NOTES FROM THE FILM TOWN:
September 2018: WOLVES OF KULTUR, the legendary “lost” silent serial, turns 100.
By Richard Koszarski
Wolves of Kultur was designed as one of the most virulent anti-German propaganda films of the World War I era. While other films (with titles like To Hell with the Kaiser) tackled the situation in Europe, Wolves of Kultur dealt with treason and sabotage in America—a legacy of the destruction of the munitions dump at Black Tom Island, just off Jersey City, two years earlier.
The glamorous Leah Baird, usually typecast as a vamp, starred as Alice Grayson—rich, beautiful and patriotic—who vows revenge when German agents murder her uncle and steal his remote-controlled torpedo. Can she stop them before they use it to wreak havoc in the harbor? And who is the mysterious Roger Barclay (played by Sheldon Lewis), who seems to be after the torpedo for reasons of his own.
Working out of his own studio in the Bronx (where he made many of Pearl White’s early films) director John Golden took full advantage of the geography of the Hudson, the Fort Lee Palisades, and a range of scenic wonders from Newfoundland to Ausable Chasm. He packed the film with chases, explosions and fabulous stunts, and released the first of fifteen weekly episodes on October 13, 1918. A month later, the war was over.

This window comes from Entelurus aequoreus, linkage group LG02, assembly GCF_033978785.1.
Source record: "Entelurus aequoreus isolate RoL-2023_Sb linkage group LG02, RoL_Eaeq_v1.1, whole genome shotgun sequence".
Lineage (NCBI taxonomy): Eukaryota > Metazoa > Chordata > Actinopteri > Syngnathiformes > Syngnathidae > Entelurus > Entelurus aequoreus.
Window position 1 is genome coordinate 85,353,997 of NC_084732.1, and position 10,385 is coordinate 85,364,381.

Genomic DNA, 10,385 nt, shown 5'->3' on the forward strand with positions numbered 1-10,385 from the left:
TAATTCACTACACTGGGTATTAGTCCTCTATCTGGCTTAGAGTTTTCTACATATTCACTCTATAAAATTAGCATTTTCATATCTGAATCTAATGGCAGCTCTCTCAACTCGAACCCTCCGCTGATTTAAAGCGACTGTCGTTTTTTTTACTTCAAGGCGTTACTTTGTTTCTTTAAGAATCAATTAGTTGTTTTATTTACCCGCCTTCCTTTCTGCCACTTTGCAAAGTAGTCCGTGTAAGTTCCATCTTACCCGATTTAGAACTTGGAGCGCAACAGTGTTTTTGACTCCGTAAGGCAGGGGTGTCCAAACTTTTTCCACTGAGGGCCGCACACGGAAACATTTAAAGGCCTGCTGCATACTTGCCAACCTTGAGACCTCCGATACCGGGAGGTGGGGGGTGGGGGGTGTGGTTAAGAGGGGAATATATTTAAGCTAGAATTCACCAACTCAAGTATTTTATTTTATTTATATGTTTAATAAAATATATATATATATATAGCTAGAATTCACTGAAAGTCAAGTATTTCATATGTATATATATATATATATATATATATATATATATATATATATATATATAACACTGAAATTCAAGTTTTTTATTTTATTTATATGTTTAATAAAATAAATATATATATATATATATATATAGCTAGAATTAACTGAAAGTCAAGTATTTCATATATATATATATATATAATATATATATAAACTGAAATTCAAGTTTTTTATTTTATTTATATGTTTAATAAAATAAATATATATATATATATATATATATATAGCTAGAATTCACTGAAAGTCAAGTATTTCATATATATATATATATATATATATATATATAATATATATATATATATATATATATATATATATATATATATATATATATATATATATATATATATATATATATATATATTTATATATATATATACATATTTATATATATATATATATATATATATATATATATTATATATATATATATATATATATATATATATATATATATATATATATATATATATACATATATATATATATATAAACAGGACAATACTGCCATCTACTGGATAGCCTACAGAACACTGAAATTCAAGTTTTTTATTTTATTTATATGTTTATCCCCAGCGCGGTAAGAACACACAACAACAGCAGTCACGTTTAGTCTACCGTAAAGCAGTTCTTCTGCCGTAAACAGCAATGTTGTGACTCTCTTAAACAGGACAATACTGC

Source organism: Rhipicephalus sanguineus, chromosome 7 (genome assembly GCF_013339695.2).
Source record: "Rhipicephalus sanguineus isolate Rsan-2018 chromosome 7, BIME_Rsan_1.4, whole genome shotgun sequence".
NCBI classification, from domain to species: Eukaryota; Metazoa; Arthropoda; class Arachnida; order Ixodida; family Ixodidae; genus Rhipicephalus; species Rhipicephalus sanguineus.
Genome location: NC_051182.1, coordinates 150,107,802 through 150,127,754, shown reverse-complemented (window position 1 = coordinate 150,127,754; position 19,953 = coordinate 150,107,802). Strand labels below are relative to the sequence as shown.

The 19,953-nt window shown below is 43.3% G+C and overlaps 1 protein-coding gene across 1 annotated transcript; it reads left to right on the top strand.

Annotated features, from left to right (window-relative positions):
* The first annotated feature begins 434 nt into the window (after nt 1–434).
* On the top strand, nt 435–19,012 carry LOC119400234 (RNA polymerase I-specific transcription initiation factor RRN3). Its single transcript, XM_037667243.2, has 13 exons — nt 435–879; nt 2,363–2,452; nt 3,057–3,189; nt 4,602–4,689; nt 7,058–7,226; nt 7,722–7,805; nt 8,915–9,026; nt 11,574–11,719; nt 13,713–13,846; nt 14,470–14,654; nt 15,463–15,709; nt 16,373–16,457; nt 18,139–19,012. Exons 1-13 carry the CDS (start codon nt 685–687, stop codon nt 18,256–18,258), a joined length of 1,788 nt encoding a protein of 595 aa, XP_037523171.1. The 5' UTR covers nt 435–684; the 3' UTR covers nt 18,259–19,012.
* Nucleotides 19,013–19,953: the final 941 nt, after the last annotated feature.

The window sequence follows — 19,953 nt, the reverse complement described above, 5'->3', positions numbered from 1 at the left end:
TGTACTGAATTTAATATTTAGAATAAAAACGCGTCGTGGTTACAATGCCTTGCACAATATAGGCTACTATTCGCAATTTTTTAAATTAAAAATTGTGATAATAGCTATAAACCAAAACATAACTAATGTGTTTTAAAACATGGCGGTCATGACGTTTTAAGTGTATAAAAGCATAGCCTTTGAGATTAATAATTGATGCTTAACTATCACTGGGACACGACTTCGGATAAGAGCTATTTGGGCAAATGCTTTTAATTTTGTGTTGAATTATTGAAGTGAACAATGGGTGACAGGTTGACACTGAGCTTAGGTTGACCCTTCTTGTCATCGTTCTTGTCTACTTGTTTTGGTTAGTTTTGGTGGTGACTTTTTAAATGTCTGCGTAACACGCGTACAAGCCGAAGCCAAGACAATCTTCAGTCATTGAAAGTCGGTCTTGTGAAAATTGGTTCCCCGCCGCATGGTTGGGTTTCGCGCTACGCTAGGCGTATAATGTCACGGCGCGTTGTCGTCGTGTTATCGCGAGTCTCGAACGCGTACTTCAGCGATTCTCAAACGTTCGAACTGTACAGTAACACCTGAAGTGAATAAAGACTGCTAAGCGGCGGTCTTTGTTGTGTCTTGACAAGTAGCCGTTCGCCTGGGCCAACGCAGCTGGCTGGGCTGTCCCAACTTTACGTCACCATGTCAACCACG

Audiences suddenly lost all interest in anti-German propaganda, and episodes with titles like “The Hun’s Hell Trap” began to lose their appeal. Even worse, the great influenza epidemic of 1918 forced thousands of theaters across the country to close their doors just as Wolves of Kultur was beginning its run. Some were closed for as long as four to six weeks, completely disrupting the serial’s distribution schedule. Wolves of Kultur vanished, almost without a trace.
Although bits and pieces resurfaced over the years, until recently the film was known only through a considerably shortened reissue. In 1998 classic film distributor Lobster Film, working from a tinted nitrate print discovered in Europe, began the laborious process of restoring this lost epic to its original six hour plus running time.
This being the days before online crowd funding, financing was provided by an international consortium of film archives and museums. The newly formed Fort Lee Film Commission was one of them, joining the Cinematheque francaise, the British Film Institute, the Museum of Modern Art, the Academy Film Archive, and ten other leading cultural institutions.
The restoration premiered at the Pordenone Silent Film Festival in 2004, and was given its American premiere by the Fort Lee Film Commission in 2008. This summer, Wolves of Kultur was screened at the Cinema Ritrovato film restoration festival in Bologna, part of the festival’s centennial tribute to the state of international film in 1918.